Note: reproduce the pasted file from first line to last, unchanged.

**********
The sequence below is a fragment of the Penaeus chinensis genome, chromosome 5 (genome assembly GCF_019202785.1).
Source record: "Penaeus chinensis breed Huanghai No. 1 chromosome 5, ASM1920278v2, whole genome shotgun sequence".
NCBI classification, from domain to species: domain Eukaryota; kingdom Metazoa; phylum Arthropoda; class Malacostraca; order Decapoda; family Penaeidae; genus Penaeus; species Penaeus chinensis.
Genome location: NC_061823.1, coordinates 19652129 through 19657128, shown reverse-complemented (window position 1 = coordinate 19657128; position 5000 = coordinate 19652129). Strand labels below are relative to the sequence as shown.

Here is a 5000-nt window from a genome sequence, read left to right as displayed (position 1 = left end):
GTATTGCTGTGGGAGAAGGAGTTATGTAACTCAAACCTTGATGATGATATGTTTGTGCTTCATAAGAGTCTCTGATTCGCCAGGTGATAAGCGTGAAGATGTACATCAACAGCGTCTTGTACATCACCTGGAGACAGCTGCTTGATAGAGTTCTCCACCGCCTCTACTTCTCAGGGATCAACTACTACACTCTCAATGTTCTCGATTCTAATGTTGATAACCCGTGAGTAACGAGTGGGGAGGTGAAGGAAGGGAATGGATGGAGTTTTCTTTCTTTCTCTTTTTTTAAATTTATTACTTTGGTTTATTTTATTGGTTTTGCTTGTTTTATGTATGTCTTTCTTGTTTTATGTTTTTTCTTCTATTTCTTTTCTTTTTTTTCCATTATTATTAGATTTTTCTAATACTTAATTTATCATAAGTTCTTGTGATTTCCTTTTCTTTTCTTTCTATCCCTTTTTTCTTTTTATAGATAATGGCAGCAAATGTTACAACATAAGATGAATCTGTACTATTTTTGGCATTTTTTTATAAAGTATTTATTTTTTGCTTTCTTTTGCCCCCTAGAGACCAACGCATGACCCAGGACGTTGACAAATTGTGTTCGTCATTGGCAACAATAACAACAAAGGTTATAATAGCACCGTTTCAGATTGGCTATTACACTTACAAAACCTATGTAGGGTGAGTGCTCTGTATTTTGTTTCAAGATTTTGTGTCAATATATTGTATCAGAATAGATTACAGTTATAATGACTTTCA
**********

The sequence below is a fragment of the Penaeus chinensis genome, chromosome 5 (genome assembly GCF_019202785.1).
Source record: "Penaeus chinensis breed Huanghai No. 1 chromosome 5, ASM1920278v2, whole genome shotgun sequence".
NCBI classification, from domain to species: domain Eukaryota; kingdom Metazoa; phylum Arthropoda; class Malacostraca; order Decapoda; family Penaeidae; genus Penaeus; species Penaeus chinensis.
Genome location: NC_061823.1, coordinates 19652129 through 19657128, shown reverse-complemented (window position 1 = coordinate 19657128; position 5000 = coordinate 19652129). Strand labels below are relative to the sequence as shown.

Here is a 5000-nt window from a genome sequence, read left to right as displayed (position 1 = left end):
GTATTGCTGTGGGAGAAGGAGTTATGTAACTCAAACCTTGATGATGATATGTTTGTGCTTCATAAGAGTCTCTGATTCGCCAGGTGATAAGCGTGAAGATGTACATCAACAGCGTCTTGTACATCACCTGGAGACAGCTGCTTGATAGAGTTCTCCACCGCCTCTACTTCTCAGGGATCAACTACTACACTCTCAATGTTCTCGATTCTAATGTTGATAACCCGTGAGTAACGAGTGGGGAGGTGAAGGAAGGGAATGGATGGAGTTTTCTTTCTTTCTCTTTTTTTAAATTTATTACTTTGGTTTATTTTATTGGTTTTGCTTGTTTTATGTATGTCTTTCTTGTTTTATGTTTTTTCTTCTATTTCTTTTCTTTTTTTTCCATTATTATTAGATTTTTCTAATACTTAATTTATCATAAGTTCTTGTGATTTCCTTTTCTTTTCTTTCTATCCCTTTTTTCTTTTTATAGATAATGGCAGCAAATGTTACAACATAAGATGAATCTGTACTATTTTTGGCATTTTTTTATAAAGTATTTATTTTTTGCTTTCTTTTGCCCCCTAGAGACCAACGCATGACCCAGGACGTTGACAAATTGTGTTCGTCATTGGCAACAATAACAACAAAGGTTATAATAGCACCGTTTCAGATTGGCTATTACACTTACAAAACCTATGTAGGGTGAGTGCTCTGTATTTTGTTTCAAGATTTTGTGTCAATATATTGTATCAGAATAGATTACAGTTATAATGACTTTCA